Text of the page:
So as we read the story of Jesus' temptation and witness how he lived into his status as the beloved Son of God, may we be strengthened to defeat all that attacks and makes us question our status as God's beloved children. And, strengthened in that knowledge, we take up our commission to emerge with Christ into ministry in the world.

Tuesday, 6 January 2015

Remembering our baptism

Matthew 3
The Proclamation of John the Baptist
​In those days John the Baptist appeared in the wilderness of Judea, proclaiming, “Repent, for the kingdom of heaven has come near.”
This is the one of whom the prophet Isaiah spoke when he said,
“The voice of one crying out in the wilderness:
‘Prepare the way of the Lord,
make his paths straight.’ ”
Now John wore clothing of camel’s hair with a leather belt around his waist, and his food was locusts and wild honey. Then the people of Jerusalem and all Judea were going out to him, and all the region along the Jordan, and they were baptized by him in the river Jordan, confessing their sins.
But when he saw many Pharisees and Sadducees coming for baptism, he said to them, “You brood of vipers! Who warned you to flee from the wrath to come? Bear fruit worthy of repentance. Do not presume to say to yourselves, ‘We have Abraham as our ancestor’; for I tell you, God is able from these stones to raise up children to Abraham. Even now the ax is lying at the root of the trees; every tree therefore that does not bear good fruit is cut down and thrown into the fire.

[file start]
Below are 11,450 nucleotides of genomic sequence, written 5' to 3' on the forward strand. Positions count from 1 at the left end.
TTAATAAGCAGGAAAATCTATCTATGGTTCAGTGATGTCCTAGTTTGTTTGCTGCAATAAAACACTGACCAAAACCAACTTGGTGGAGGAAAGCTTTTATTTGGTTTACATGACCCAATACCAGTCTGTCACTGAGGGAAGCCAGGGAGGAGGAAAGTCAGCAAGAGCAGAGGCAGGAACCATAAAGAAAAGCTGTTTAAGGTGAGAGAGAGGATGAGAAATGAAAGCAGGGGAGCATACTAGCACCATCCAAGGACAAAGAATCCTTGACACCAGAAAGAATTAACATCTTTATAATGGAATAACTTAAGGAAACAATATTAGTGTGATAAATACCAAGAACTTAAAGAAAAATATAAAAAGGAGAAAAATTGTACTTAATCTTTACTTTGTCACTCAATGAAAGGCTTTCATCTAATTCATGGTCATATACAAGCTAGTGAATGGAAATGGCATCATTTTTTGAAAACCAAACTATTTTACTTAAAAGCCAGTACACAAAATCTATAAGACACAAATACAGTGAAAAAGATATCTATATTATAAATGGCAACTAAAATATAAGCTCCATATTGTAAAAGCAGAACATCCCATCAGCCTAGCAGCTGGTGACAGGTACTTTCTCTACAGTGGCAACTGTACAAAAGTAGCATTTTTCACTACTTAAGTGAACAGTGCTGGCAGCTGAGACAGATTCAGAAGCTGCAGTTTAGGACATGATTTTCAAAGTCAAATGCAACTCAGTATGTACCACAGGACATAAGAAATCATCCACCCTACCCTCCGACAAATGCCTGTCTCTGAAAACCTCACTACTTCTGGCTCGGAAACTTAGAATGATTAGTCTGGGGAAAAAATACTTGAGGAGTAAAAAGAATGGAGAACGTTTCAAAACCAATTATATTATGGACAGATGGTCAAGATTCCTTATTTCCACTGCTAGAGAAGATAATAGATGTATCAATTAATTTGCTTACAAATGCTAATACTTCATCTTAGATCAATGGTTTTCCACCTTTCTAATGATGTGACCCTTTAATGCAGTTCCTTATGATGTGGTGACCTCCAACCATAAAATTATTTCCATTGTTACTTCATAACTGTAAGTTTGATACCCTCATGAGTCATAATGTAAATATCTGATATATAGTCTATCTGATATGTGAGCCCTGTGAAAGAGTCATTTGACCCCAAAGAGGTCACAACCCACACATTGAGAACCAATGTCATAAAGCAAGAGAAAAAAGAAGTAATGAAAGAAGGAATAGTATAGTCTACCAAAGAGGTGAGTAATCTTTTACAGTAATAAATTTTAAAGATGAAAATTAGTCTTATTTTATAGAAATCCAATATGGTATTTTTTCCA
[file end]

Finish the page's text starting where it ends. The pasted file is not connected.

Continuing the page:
“I baptize you with water for repentance, but one who is more powerful than I is coming after me; I am not worthy to carry his sandals. He will baptize you with the Holy Spirit and fire. His winnowing fork is in his hand, and he will clear his threshing floor and will gather his wheat into the granary; but the chaff he will burn with unquenchable fire.”
The Baptism of Jesus
Then Jesus came from Galilee to John at the Jordan, to be baptized by him. John would have prevented him, saying, “I need to be baptized by you, and do you come to me?” But Jesus answered him, “Let it be so now; for it is proper for us in this way to fulfill all righteousness.” Then he consented. And when Jesus had been baptized, just as he came up from the water, suddenly the heavens were opened to him and he saw the Spirit of God descending like a dove and alighting on him. And a voice from heaven said, “This is my Son, the Beloved, with whom I am well pleased.”